I had a Jewish friend that used to say, “Dead is dead.”  (It is possible to be a Jewish atheist, but that’s a column for another day.)  My response to that thought is that I do not want to live this life believing there is nothing else, even if it’s true.  Faith is believing that for which we have no physical evidence.  I have faith that there is more than “dead is dead.”  This is affirmed for me when I connect to other species, including Milo.  Experiencing unconditional love, though I can’t say I got that from Milo, I did from those animal family members who have passed before him.  To see love and devotion in the eyes of another species with whom I can’t verbally communicate is the best link to a loving God I have ever experienced.  This is a holy connection to me.  Just as death takes us to the brink of eternity, love gives us a reason to keep connecting.

When Milo was on the vet’s table, moments from certain death, I wrapped my arms around him, not even sure he wanted that.  I wanted to shield him from the lights which seemed so harsh and find a way to say a final good-bye.  The old curmudgeon, ready to die, started purring.  By my definition, this was not only a holy connection, but also a miracle.  I took it as his approval and good-bye.  So, Milo, I will miss you.  This house is so big and so empty.  But I will connect with you in my meditations and dreams.  You taught me to love the hard to love and I am better for it.  Scratch away, Milo.

Faith and the Lost Dog

This column is going to be more personal than what I usually write, and I do not promise a happy ending.  Consider yourself warned.  Don’t worry, I won’t do it often.    It is also a little longer than usual.  I have edited as best I could and I just can’t say what I need to say in fewer words.  And personal column or not, your comments in response are always welcome.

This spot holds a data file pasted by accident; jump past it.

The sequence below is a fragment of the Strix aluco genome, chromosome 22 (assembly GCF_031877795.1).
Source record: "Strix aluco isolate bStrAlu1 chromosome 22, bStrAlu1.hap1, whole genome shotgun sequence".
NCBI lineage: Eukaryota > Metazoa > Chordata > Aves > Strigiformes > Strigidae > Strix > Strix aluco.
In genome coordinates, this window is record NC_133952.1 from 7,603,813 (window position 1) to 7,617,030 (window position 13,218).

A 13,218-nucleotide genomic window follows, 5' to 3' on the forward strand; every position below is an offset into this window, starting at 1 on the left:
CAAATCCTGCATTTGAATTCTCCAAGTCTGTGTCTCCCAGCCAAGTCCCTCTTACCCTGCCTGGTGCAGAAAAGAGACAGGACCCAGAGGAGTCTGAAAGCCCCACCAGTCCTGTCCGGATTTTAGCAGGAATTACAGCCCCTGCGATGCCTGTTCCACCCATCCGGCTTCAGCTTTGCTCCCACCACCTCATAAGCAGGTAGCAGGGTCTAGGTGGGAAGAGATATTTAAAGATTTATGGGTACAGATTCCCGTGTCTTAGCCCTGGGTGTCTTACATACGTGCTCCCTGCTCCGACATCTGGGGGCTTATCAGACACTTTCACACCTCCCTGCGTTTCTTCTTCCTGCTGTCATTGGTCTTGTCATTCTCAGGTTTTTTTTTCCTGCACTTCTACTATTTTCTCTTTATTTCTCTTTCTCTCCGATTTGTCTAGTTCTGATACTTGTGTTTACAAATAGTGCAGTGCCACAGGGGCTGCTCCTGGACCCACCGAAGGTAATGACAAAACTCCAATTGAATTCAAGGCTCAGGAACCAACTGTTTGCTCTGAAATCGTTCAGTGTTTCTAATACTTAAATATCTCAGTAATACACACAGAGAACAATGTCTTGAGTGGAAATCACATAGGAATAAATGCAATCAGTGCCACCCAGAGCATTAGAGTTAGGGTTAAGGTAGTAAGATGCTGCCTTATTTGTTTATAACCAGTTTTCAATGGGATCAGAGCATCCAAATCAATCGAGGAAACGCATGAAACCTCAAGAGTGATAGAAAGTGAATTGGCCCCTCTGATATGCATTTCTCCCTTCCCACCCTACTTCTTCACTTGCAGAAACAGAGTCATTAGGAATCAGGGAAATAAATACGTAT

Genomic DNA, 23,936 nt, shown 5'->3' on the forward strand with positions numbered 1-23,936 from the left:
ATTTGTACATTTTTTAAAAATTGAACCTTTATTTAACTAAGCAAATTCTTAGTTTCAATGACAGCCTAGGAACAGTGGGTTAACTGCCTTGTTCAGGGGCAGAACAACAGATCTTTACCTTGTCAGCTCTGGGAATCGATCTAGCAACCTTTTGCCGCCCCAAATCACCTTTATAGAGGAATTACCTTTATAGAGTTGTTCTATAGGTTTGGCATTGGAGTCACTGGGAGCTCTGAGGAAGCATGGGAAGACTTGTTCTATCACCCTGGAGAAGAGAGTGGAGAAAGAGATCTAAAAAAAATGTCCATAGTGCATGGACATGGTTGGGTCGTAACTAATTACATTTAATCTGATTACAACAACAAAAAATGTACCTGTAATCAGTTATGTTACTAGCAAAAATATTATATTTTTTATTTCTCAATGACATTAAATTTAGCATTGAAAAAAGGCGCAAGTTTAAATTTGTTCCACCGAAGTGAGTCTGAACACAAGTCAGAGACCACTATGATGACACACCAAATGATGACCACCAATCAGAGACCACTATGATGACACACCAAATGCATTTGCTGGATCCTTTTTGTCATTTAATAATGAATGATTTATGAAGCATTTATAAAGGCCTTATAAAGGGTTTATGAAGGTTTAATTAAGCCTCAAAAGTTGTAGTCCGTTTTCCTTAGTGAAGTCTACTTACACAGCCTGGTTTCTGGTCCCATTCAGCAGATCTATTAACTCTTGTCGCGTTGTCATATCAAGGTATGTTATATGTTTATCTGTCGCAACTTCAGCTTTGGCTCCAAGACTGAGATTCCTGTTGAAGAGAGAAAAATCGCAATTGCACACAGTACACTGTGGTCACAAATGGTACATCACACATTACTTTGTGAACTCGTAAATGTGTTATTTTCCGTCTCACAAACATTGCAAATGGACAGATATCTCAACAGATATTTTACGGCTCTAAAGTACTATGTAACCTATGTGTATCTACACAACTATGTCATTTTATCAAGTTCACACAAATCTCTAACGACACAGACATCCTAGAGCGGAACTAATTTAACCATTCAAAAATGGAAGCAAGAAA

Religion, doctrine, theology, these are all big picture concepts.  What we believe, what we have faith in – that is where the rubber meets the road.  Faith is individual and personal, and not an area where any of us have the right to dictate to each other.  Further, if you are deferring your own personal discernment to others, whether they are friends, spouses, or clergy (especially clergy), then you are shirking responsibility for your own spirituality.  (I don’t mean atheists or agnostics, for they – by definition – are taking a position for themselves.)

My faith is exercised by believing in an eventual good outcome in times of pain and noticing the times of joy and contentment with gratitude.  Just Monday morning I was sitting in my office writing, with my dog Buddy crashed out on the futon looking so content I took a picture.  I remember feeling grateful to have the peace and safe space to read, and write, and be with the unquestioning devotion of Buddy.  Joseph Campbell said, “Follow your bliss,” and I can say that this was a blissful morning.  I don’t have a full-time job and I never seem to have money, but in that moment, life was perfect for me.